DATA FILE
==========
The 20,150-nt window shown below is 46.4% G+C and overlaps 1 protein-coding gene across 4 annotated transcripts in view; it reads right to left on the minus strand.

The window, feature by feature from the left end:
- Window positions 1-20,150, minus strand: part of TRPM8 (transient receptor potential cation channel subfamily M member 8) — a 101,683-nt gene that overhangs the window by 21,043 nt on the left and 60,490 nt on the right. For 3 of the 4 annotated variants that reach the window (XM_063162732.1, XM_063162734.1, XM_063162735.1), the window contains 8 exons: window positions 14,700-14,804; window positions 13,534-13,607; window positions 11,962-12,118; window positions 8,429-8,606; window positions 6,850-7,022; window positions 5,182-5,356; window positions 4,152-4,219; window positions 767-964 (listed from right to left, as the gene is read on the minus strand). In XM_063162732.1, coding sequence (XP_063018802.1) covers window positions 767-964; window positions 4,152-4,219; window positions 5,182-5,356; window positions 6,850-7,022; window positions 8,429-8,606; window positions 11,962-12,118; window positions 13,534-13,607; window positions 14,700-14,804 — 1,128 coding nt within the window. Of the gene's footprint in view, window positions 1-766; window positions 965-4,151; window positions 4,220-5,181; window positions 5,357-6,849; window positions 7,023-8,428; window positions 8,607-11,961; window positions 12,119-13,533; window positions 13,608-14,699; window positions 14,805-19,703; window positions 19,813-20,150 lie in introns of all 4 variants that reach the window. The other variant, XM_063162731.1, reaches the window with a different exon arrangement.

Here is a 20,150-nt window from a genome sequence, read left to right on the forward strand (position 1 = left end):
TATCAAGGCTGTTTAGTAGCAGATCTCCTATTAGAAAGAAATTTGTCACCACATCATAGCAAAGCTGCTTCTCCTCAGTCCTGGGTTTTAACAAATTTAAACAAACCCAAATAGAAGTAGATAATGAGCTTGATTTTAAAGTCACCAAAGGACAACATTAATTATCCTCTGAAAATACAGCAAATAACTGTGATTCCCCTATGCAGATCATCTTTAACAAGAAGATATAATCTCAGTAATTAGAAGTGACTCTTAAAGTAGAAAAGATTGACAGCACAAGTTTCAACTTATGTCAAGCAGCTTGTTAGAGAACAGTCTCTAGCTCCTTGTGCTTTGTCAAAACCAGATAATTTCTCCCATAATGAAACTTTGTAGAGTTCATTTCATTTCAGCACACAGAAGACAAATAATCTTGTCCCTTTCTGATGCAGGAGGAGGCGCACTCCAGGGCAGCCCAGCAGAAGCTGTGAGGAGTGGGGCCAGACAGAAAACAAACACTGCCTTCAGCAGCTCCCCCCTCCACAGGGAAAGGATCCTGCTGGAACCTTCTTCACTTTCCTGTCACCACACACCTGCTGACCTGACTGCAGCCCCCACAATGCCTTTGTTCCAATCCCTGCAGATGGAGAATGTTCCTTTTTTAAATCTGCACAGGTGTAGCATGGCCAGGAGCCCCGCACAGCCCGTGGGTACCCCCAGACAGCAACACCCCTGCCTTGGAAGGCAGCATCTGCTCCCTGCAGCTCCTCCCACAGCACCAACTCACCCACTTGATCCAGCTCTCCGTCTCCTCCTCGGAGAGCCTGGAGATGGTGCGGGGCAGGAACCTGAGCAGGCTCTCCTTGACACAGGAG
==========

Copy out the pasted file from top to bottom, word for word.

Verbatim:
The 20,150-nt window shown below is 46.4% G+C and overlaps 1 protein-coding gene across 4 annotated transcripts in view; it reads right to left on the minus strand.

The window, feature by feature from the left end:
- Window positions 1-20,150, minus strand: part of TRPM8 (transient receptor potential cation channel subfamily M member 8) — a 101,683-nt gene that overhangs the window by 21,043 nt on the left and 60,490 nt on the right. For 3 of the 4 annotated variants that reach the window (XM_063162732.1, XM_063162734.1, XM_063162735.1), the window contains 8 exons: window positions 14,700-14,804; window positions 13,534-13,607; window positions 11,962-12,118; window positions 8,429-8,606; window positions 6,850-7,022; window positions 5,182-5,356; window positions 4,152-4,219; window positions 767-964 (listed from right to left, as the gene is read on the minus strand). In XM_063162732.1, coding sequence (XP_063018802.1) covers window positions 767-964; window positions 4,152-4,219; window positions 5,182-5,356; window positions 6,850-7,022; window positions 8,429-8,606; window positions 11,962-12,118; window positions 13,534-13,607; window positions 14,700-14,804 — 1,128 coding nt within the window. Of the gene's footprint in view, window positions 1-766; window positions 965-4,151; window positions 4,220-5,181; window positions 5,357-6,849; window positions 7,023-8,428; window positions 8,607-11,961; window positions 12,119-13,533; window positions 13,608-14,699; window positions 14,805-19,703; window positions 19,813-20,150 lie in introns of all 4 variants that reach the window. The other variant, XM_063162731.1, reaches the window with a different exon arrangement.

Here is a 20,150-nt window from a genome sequence, read left to right on the forward strand (position 1 = left end):
TATCAAGGCTGTTTAGTAGCAGATCTCCTATTAGAAAGAAATTTGTCACCACATCATAGCAAAGCTGCTTCTCCTCAGTCCTGGGTTTTAACAAATTTAAACAAACCCAAATAGAAGTAGATAATGAGCTTGATTTTAAAGTCACCAAAGGACAACATTAATTATCCTCTGAAAATACAGCAAATAACTGTGATTCCCCTATGCAGATCATCTTTAACAAGAAGATATAATCTCAGTAATTAGAAGTGACTCTTAAAGTAGAAAAGATTGACAGCACAAGTTTCAACTTATGTCAAGCAGCTTGTTAGAGAACAGTCTCTAGCTCCTTGTGCTTTGTCAAAACCAGATAATTTCTCCCATAATGAAACTTTGTAGAGTTCATTTCATTTCAGCACACAGAAGACAAATAATCTTGTCCCTTTCTGATGCAGGAGGAGGCGCACTCCAGGGCAGCCCAGCAGAAGCTGTGAGGAGTGGGGCCAGACAGAAAACAAACACTGCCTTCAGCAGCTCCCCCCTCCACAGGGAAAGGATCCTGCTGGAACCTTCTTCACTTTCCTGTCACCACACACCTGCTGACCTGACTGCAGCCCCCACAATGCCTTTGTTCCAATCCCTGCAGATGGAGAATGTTCCTTTTTTAAATCTGCACAGGTGTAGCATGGCCAGGAGCCCCGCACAGCCCGTGGGTACCCCCAGACAGCAACACCCCTGCCTTGGAAGGCAGCATCTGCTCCCTGCAGCTCCTCCCACAGCACCAACTCACCCACTTGATCCAGCTCTCCGTCTCCTCCTCGGAGAGCCTGGAGATGGTGCGGGGCAGGAACCTGAGCAGGCTCTCCTTGACACAGGAG